Merely two weeks after Christopher Holden’s partner of five years took his own life, the management company for the San Francisco studio he and Jonathan Conte had been splitting for $1,390 a month told Holden that his rent would be nearly doubled, and that the rent-controlled price could not be honored because the apartment was under his late partner’s name.
Holden, 42, will go from paying $695 a month to $2,150 per month at his Alamo Square studio apartment — more than triple the cost of his original rent. Ironically, the San Francisco Chronicle notes, he works for a nonprofit that is devoted to helping elderly people who are at risk of becoming homeless.
Holden tells the Chronicle that will likely have to find a new job or move to another city. All of this is exacerbated by the fact that he is still mourning Conte, 34, an intactivist who spoke out against male circumcision.
“I’m pretty astounded by the level of insensitivity by the management company,” Holden told the San Francisco Chronicle. “In this sort of housing climate, morals and ethics are thrown out the window for profit. It’s pretty insensitive and wretched to do that.”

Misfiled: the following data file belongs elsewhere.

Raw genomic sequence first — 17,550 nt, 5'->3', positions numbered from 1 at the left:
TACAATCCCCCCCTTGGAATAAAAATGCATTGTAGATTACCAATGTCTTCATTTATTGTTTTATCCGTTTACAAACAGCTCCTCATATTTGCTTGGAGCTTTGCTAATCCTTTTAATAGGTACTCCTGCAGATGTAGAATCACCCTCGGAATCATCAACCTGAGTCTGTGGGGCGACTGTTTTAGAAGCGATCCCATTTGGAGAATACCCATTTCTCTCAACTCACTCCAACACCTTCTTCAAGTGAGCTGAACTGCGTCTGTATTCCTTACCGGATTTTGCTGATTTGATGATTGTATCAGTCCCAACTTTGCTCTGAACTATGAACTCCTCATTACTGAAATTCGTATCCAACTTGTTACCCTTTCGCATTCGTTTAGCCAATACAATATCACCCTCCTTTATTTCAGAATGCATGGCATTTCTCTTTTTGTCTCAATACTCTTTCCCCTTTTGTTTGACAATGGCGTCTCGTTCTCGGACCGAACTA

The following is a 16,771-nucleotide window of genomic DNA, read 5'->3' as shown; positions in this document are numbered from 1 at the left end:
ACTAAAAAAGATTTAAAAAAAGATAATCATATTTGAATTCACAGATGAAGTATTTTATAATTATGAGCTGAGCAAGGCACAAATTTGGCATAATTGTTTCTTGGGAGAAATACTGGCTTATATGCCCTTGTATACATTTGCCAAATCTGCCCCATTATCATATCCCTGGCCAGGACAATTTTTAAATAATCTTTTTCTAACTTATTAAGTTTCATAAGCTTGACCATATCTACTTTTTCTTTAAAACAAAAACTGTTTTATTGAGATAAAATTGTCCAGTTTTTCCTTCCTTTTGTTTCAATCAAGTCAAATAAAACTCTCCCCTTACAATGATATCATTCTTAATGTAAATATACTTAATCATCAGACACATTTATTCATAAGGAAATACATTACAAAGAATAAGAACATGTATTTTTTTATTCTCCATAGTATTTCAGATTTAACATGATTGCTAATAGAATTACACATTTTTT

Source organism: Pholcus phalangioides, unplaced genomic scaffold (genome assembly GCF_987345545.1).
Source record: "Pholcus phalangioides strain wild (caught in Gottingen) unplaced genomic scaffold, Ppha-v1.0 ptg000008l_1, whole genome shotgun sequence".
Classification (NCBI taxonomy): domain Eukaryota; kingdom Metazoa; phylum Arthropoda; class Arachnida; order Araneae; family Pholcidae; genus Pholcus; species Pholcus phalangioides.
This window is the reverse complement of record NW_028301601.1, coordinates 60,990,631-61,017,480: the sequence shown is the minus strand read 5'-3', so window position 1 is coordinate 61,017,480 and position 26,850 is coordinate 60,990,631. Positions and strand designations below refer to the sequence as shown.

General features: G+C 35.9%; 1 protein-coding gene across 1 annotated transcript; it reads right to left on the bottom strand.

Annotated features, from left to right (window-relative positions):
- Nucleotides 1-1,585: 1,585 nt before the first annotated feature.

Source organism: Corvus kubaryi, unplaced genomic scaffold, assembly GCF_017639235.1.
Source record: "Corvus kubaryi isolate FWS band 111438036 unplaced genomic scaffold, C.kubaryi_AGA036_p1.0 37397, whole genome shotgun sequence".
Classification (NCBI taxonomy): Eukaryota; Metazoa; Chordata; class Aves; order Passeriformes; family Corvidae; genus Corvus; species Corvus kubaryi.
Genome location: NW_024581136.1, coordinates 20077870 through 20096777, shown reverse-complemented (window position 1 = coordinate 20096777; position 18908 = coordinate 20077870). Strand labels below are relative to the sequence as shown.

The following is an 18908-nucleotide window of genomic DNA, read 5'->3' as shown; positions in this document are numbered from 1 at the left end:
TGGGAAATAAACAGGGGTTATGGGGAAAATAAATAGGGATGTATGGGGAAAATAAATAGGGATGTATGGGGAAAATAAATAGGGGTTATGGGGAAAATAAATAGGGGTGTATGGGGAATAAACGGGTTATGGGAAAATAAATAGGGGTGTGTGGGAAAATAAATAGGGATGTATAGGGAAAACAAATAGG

The Chronicle notes that while in some cities, like New York, tenants are protected with succession rights in situations like Holden’s, which prevent landlords from implementing large rent increase when relatives or partners move out or pass away, San Francisco has no such protections.
Under the Costa-Hawkins Rental Housing Act of 1995, the landlord’s right to adjust rent to market rate nullifies the right to succession and allows a landlord to adjust rent on a unit to market rate when there is a change in occupancy.
In other words, the rent-controlled rate isn’t passed down to next-of-kin.
San Francisco residents have been experiencing a spate of drastic rent increases throughout the crowded, left-wing city.
Breitbart News recently noted the story of a North Beach resident who received a notice from his landlord that his rent was increasing from $1,800 to $8,000 per month, forcing him to make major life decisions.
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